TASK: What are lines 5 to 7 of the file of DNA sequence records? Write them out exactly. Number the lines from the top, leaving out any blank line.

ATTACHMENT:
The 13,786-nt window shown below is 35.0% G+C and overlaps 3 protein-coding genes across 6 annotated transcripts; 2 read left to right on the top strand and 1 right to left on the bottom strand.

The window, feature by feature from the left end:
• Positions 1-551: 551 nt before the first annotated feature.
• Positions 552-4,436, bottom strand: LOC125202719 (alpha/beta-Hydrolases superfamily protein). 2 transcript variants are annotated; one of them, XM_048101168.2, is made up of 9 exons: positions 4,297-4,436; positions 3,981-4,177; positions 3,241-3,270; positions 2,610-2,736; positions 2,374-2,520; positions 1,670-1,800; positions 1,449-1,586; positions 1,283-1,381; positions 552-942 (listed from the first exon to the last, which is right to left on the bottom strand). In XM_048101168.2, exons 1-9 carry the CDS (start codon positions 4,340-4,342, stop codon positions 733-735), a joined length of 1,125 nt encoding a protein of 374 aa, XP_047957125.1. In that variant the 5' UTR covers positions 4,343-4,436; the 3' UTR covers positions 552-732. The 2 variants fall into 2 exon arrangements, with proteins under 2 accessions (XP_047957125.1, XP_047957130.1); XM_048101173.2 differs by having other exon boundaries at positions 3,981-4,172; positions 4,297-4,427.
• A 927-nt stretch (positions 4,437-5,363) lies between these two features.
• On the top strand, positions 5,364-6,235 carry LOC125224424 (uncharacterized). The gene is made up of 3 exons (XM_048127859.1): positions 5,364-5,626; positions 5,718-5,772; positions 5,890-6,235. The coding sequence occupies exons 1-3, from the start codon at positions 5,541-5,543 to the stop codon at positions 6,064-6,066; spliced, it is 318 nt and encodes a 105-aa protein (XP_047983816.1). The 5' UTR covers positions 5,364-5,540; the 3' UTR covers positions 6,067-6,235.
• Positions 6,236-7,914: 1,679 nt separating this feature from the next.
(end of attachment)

• A 927-nt stretch (positions 4,437-5,363) lies between these two features.
• On the top strand, positions 5,364-6,235 carry LOC125224424 (uncharacterized). The gene is made up of 3 exons (XM_048127859.1): positions 5,364-5,626; positions 5,718-5,772; positions 5,890-6,235. The coding sequence occupies exons 1-3, from the start codon at positions 5,541-5,543 to the stop codon at positions 6,064-6,066; spliced, it is 318 nt and encodes a 105-aa protein (XP_047983816.1). The 5' UTR covers positions 5,364-5,540; the 3' UTR covers positions 6,067-6,235.
• Positions 6,236-7,914: 1,679 nt separating this feature from the next.